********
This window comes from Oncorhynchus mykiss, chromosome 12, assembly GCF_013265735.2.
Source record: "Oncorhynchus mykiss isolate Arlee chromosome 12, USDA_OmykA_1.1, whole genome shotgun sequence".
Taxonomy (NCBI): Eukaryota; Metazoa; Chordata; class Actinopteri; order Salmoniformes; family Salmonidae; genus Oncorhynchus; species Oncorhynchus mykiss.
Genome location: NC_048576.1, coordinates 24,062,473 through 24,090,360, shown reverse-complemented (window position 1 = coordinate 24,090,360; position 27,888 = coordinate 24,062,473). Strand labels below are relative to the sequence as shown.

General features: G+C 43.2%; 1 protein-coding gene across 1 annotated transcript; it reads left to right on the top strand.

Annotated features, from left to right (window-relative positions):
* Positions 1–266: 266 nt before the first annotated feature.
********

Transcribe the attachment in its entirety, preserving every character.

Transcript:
This window comes from Oncorhynchus mykiss, chromosome 12, assembly GCF_013265735.2.
Source record: "Oncorhynchus mykiss isolate Arlee chromosome 12, USDA_OmykA_1.1, whole genome shotgun sequence".
Taxonomy (NCBI): Eukaryota; Metazoa; Chordata; class Actinopteri; order Salmoniformes; family Salmonidae; genus Oncorhynchus; species Oncorhynchus mykiss.
Genome location: NC_048576.1, coordinates 24,062,473 through 24,090,360, shown reverse-complemented (window position 1 = coordinate 24,090,360; position 27,888 = coordinate 24,062,473). Strand labels below are relative to the sequence as shown.

General features: G+C 43.2%; 1 protein-coding gene across 1 annotated transcript; it reads left to right on the top strand.

Annotated features, from left to right (window-relative positions):
* Positions 1–266: 266 nt before the first annotated feature.